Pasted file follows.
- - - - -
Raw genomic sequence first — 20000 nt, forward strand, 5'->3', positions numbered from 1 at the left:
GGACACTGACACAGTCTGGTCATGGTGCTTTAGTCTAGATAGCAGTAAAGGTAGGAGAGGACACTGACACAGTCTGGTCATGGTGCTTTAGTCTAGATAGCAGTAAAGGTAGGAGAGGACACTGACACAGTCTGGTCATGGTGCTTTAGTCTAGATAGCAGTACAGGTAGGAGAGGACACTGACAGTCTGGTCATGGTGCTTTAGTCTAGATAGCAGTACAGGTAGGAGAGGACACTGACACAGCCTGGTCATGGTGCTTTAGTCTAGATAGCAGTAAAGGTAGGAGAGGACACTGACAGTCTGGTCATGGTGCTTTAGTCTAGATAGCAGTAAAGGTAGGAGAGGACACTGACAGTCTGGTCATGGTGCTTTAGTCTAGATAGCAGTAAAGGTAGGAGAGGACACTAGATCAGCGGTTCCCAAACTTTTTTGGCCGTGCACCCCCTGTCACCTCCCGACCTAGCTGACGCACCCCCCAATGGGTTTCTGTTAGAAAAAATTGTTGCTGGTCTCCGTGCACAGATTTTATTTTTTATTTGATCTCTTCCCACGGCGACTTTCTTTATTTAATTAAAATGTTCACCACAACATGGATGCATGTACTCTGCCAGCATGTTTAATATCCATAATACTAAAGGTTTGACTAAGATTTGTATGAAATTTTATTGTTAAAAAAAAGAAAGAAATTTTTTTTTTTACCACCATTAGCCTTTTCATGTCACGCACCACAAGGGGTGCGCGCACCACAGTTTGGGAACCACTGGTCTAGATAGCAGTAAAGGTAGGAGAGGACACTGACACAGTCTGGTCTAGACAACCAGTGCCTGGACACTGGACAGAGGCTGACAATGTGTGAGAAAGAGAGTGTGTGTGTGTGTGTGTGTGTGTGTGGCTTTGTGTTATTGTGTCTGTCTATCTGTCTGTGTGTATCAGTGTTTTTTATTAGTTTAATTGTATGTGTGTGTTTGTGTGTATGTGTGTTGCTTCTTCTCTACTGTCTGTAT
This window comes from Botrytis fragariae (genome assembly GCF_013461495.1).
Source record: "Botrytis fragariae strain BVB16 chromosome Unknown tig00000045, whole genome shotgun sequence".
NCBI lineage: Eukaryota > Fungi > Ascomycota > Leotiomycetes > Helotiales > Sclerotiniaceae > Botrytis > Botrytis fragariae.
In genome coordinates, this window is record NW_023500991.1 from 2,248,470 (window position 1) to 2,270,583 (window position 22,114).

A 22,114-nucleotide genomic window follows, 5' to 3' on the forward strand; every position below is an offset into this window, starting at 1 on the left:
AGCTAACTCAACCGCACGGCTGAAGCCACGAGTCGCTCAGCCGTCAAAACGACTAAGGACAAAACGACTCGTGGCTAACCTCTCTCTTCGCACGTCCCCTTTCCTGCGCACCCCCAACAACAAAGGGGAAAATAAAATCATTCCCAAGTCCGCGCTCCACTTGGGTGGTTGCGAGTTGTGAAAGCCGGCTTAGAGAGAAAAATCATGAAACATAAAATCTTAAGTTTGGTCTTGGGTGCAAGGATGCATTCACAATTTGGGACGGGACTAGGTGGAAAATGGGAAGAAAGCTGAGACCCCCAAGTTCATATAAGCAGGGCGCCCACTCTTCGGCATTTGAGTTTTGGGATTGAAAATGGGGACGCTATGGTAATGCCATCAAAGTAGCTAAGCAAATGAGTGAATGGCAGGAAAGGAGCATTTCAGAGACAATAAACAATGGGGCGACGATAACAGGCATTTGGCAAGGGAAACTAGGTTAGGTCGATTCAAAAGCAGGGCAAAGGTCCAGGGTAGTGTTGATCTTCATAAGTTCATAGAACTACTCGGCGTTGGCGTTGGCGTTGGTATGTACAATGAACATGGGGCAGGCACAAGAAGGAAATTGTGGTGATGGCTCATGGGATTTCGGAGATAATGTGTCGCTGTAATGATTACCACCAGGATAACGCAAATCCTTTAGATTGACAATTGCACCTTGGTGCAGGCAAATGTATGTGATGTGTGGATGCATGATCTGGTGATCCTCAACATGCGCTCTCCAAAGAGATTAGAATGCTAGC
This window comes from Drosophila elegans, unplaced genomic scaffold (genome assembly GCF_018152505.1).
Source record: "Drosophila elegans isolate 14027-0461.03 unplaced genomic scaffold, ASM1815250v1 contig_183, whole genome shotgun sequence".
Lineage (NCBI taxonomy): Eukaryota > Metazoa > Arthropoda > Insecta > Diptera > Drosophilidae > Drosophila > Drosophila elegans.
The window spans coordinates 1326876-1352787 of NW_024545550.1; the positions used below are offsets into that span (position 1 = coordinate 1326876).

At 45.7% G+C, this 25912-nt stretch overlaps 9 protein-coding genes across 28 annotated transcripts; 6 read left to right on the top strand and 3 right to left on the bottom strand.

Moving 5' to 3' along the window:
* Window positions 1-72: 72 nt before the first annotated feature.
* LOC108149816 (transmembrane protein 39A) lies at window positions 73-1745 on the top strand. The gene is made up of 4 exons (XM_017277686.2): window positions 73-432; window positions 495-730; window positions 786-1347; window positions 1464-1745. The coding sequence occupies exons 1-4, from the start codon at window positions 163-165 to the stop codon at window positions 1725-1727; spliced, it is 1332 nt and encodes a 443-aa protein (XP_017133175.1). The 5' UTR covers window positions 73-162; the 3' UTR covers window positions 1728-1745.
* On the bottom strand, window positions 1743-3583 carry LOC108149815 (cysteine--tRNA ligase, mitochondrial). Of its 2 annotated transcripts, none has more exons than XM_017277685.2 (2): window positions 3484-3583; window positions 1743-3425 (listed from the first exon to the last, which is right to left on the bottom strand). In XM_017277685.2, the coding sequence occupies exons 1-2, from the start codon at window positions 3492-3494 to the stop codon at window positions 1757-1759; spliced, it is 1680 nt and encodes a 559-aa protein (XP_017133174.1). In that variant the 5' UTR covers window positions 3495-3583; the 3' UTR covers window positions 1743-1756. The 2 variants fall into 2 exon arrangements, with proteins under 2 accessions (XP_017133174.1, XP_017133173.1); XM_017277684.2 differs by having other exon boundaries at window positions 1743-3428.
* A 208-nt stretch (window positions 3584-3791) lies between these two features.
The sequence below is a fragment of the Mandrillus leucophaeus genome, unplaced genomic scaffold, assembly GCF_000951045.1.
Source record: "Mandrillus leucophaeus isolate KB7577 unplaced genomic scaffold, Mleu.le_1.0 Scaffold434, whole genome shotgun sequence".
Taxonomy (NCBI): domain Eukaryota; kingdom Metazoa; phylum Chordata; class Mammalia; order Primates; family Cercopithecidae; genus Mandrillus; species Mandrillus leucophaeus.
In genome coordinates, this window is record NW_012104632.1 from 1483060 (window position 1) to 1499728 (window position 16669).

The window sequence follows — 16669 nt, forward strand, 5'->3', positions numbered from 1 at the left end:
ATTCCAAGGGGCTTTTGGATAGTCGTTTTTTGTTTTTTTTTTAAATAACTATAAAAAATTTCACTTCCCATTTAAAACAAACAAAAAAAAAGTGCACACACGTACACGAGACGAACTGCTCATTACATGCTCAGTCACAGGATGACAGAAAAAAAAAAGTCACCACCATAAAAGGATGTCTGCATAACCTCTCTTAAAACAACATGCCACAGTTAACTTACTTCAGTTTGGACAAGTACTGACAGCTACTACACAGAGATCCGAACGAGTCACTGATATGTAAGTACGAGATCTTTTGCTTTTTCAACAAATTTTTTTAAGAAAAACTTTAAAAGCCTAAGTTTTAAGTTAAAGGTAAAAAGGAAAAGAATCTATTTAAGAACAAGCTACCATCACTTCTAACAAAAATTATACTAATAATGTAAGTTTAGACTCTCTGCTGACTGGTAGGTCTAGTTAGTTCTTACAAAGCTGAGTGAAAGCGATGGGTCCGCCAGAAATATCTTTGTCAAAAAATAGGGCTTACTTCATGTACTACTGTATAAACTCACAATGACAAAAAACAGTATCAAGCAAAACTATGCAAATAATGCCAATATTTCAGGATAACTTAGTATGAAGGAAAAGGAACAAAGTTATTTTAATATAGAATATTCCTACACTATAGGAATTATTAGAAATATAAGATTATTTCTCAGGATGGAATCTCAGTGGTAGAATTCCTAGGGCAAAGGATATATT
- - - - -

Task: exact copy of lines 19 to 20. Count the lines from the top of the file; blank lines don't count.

The sequence below is a fragment of the Mandrillus leucophaeus genome, unplaced genomic scaffold, assembly GCF_000951045.1.
Source record: "Mandrillus leucophaeus isolate KB7577 unplaced genomic scaffold, Mleu.le_1.0 Scaffold434, whole genome shotgun sequence".